Investigations are to take place to ascertain how much it would cost to provide artificial sandy beaches at both Newcastle and Warrenpoint.
Council is to see if it may be feasible to provide such sands in a bid to draw in even more tourists to the area.
The move comes following the passing of a notice of motion by Newry, Mourne and Down District Council.
SDLP Mournes representative Councillor Laura Devlin tabled the motion and felt that such a beach was necessary.
Her motion – which was approved – had council acknowledge that the Northern Ireland Environment Agency had determined, along with other coastal erosion experts, that due to the construction of the promenade, sand had been “naturally depleted from Newcastle beach” and there would “never be enough sand to form a usable beach”.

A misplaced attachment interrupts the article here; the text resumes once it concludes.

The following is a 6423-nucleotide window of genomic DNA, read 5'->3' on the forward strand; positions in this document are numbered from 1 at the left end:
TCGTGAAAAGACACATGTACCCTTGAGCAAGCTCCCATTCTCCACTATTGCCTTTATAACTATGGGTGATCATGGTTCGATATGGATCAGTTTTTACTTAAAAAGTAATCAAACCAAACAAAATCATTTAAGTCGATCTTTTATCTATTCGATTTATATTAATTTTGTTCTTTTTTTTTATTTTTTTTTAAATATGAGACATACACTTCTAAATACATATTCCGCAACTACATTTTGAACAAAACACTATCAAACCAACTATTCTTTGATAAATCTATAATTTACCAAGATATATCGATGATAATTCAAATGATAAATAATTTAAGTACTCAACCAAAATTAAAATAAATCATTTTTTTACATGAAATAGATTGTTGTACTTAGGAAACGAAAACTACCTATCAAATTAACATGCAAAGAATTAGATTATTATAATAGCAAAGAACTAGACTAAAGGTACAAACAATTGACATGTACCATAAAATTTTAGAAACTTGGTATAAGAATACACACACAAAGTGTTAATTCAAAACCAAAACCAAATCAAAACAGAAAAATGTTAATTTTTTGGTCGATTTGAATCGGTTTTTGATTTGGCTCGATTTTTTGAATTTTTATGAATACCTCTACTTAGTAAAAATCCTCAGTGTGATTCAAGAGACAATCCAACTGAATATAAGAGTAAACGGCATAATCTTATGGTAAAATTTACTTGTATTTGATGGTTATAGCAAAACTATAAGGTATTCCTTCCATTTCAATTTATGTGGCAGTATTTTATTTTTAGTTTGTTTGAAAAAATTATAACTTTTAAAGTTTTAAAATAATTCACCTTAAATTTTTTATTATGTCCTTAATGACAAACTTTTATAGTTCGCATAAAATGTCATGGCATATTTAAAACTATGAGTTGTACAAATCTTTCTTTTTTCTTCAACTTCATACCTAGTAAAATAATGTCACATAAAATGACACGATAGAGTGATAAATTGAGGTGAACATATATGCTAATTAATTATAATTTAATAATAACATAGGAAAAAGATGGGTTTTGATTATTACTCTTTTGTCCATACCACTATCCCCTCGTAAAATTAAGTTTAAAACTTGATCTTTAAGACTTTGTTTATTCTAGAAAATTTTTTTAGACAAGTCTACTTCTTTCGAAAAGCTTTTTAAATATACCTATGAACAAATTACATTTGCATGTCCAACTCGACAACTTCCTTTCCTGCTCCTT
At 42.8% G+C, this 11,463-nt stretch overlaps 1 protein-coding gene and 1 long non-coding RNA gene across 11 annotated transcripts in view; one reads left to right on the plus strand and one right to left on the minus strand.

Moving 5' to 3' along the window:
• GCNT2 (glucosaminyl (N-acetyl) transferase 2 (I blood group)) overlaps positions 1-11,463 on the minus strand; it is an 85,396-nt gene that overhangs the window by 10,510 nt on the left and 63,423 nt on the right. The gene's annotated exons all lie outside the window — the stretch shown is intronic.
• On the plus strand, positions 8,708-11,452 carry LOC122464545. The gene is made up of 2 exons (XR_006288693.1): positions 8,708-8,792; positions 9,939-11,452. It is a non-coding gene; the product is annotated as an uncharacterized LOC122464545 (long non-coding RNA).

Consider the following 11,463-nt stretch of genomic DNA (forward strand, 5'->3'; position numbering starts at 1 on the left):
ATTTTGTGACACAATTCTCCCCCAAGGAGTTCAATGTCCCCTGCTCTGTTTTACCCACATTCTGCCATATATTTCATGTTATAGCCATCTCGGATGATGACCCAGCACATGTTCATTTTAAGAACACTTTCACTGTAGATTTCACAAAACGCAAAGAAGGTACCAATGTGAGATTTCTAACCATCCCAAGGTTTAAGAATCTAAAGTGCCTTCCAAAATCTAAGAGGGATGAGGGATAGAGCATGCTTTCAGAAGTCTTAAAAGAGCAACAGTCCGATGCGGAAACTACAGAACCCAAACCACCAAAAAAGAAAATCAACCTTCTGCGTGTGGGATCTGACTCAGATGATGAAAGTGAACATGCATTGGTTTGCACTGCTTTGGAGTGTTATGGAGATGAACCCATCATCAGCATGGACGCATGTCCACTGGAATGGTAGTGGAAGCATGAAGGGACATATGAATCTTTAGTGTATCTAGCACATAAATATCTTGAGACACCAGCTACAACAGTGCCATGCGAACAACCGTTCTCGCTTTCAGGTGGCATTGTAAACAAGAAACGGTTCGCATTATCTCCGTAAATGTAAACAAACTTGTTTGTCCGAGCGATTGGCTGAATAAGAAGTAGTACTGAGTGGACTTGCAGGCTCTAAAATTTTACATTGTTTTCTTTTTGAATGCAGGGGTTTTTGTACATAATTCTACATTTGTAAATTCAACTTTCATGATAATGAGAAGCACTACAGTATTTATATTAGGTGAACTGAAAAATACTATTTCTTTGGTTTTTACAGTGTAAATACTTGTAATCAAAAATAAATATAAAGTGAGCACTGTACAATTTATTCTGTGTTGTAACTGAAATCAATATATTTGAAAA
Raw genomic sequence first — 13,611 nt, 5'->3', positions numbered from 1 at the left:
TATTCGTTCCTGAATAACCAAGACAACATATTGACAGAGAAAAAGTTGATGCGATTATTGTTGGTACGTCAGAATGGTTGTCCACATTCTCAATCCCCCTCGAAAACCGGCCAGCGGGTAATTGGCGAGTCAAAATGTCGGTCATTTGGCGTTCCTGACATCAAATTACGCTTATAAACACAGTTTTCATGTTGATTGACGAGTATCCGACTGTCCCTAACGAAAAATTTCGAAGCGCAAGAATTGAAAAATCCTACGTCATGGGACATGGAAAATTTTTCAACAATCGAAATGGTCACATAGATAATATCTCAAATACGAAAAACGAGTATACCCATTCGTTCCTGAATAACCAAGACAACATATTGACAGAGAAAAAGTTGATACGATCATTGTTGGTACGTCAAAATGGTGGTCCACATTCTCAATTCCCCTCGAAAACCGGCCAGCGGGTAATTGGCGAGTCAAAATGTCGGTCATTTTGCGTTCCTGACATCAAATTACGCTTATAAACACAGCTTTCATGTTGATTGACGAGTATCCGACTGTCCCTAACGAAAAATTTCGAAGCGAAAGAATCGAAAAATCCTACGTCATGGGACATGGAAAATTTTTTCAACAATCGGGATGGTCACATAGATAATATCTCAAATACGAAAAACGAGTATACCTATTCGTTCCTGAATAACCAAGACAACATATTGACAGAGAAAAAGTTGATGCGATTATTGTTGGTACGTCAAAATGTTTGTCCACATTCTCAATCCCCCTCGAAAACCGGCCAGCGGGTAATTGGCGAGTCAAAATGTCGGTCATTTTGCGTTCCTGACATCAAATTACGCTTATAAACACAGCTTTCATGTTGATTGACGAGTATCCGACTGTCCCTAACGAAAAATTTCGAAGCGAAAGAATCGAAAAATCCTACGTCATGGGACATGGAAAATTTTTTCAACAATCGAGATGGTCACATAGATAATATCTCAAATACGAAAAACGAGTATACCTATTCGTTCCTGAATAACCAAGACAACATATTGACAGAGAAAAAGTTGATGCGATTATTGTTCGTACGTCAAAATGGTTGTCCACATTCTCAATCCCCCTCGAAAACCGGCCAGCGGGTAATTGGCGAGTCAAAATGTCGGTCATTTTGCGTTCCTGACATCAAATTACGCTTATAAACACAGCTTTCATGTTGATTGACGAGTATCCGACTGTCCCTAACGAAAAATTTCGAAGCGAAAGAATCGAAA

It said that efforts to place sand on the beach would be “counter-productive”.
Councillor Devlin’s motion added: “As such, council will commit to investigate the creation of an artificial beach such as the one developed in Paris, in order to maximise the tourism potential of the area and provide a recreational space for local people as well.”
In proposing her motion, she said Newcastle had been missing a sandy beach over the summer months.
She asked that officers examine the seafront and area on the promenade and report back with “costings and options in order to improve outdoor amenity in the Newcastle area”.
DUP Councillor Glyn Hanna seconded the motion.
He said Newcastle was a tourist coastal village and should have a sandy beach – perhaps “closed in with protection from the elements”.
Councillors offered their backing to the move, with Sinn Fein’s Mickey Ruane putting forward an amendment of the motion to include Warrenpoint.
It was agreed to invite representatives of the Northern Ireland Environment Agency along to a meeting of the environment, tourism and recreation committee to look at the possibilities of sandy beach provision at both Newcastle and Warrenpoint.